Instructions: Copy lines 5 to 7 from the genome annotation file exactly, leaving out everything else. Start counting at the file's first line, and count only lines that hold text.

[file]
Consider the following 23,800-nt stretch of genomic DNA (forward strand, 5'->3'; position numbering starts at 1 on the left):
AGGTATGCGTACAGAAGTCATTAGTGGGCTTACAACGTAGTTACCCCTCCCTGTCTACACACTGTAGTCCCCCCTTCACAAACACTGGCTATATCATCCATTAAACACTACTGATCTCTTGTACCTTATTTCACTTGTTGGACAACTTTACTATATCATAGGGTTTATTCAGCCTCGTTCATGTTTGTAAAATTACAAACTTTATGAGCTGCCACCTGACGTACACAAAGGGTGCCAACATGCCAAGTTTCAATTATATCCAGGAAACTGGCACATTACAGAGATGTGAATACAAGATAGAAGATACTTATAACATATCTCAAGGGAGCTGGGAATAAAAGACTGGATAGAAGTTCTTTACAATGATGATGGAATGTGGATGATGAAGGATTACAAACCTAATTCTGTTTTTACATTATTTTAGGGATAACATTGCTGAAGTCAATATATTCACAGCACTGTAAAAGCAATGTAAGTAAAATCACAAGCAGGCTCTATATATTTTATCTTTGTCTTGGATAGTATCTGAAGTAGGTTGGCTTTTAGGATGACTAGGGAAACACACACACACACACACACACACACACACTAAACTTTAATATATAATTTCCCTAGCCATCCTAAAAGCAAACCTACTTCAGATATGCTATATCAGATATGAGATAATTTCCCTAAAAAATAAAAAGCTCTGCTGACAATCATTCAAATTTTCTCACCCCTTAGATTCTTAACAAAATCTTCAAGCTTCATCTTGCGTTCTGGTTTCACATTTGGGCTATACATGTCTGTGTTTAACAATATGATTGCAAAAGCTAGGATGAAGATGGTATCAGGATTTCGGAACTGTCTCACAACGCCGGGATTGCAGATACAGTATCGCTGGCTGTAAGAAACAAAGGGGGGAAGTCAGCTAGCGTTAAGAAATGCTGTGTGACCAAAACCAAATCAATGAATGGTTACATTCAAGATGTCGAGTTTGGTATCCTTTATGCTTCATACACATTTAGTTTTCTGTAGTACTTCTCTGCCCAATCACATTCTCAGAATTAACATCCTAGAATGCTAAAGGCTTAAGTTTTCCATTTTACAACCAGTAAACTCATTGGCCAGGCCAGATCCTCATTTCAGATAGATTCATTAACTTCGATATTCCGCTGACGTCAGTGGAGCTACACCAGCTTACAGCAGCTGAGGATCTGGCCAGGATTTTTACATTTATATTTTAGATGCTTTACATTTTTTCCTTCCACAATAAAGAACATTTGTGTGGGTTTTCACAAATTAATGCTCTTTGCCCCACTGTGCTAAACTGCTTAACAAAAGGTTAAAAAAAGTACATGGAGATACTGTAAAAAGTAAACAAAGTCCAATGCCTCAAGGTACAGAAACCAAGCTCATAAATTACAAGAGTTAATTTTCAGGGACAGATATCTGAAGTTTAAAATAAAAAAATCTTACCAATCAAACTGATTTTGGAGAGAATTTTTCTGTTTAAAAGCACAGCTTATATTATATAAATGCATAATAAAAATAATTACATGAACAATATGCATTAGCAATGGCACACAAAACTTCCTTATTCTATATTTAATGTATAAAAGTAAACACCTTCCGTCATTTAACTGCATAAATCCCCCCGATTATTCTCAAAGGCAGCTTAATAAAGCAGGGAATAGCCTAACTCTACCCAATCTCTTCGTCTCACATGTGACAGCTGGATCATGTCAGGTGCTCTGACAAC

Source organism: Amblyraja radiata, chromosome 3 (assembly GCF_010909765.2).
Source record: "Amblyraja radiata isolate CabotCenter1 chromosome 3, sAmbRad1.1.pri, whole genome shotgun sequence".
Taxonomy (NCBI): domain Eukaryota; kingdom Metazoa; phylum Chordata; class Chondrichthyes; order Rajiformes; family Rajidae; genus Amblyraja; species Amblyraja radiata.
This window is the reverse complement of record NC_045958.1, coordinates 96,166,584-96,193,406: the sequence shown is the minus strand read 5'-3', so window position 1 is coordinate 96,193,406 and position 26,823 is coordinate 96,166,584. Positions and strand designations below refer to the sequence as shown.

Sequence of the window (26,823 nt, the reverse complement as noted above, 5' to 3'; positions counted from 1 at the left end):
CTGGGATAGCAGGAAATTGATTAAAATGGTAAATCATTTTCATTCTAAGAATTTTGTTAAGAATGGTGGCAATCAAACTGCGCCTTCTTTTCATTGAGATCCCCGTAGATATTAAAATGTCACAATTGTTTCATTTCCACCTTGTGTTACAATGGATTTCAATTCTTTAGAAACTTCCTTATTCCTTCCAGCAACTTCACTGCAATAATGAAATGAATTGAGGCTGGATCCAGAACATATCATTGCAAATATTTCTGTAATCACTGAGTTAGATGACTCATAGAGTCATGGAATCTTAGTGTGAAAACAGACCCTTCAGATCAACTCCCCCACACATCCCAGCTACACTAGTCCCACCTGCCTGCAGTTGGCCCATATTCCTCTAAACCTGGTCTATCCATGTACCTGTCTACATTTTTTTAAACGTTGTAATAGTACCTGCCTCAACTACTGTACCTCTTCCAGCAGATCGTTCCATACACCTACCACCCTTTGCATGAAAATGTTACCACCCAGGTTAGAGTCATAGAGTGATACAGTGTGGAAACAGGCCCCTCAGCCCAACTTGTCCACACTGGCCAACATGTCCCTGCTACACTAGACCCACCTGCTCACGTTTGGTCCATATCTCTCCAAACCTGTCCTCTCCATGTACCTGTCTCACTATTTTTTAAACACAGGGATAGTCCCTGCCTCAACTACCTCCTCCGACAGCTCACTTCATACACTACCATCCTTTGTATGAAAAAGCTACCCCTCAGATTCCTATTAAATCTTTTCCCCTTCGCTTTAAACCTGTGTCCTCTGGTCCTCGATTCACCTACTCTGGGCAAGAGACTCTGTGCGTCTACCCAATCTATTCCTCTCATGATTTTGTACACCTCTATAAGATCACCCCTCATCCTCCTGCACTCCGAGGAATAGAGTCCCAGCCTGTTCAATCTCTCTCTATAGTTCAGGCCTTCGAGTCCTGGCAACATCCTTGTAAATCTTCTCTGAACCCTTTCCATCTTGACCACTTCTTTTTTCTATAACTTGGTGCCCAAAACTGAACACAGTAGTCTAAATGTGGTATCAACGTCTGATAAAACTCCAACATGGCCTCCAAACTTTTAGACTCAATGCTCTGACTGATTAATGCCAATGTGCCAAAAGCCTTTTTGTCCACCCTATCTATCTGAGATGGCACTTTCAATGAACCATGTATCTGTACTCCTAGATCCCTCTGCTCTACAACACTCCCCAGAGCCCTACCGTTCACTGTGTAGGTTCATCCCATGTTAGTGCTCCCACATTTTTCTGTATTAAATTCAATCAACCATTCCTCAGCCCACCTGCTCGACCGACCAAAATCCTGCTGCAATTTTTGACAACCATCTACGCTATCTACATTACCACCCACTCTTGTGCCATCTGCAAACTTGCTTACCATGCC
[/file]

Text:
Taxonomy (NCBI): domain Eukaryota; kingdom Metazoa; phylum Chordata; class Chondrichthyes; order Rajiformes; family Rajidae; genus Amblyraja; species Amblyraja radiata.
This window is the reverse complement of record NC_045958.1, coordinates 96,166,584-96,193,406: the sequence shown is the minus strand read 5'-3', so window position 1 is coordinate 96,193,406 and position 26,823 is coordinate 96,166,584. Positions and strand designations below refer to the sequence as shown.

Sequence of the window (26,823 nt, the reverse complement as noted above, 5' to 3'; positions counted from 1 at the left end):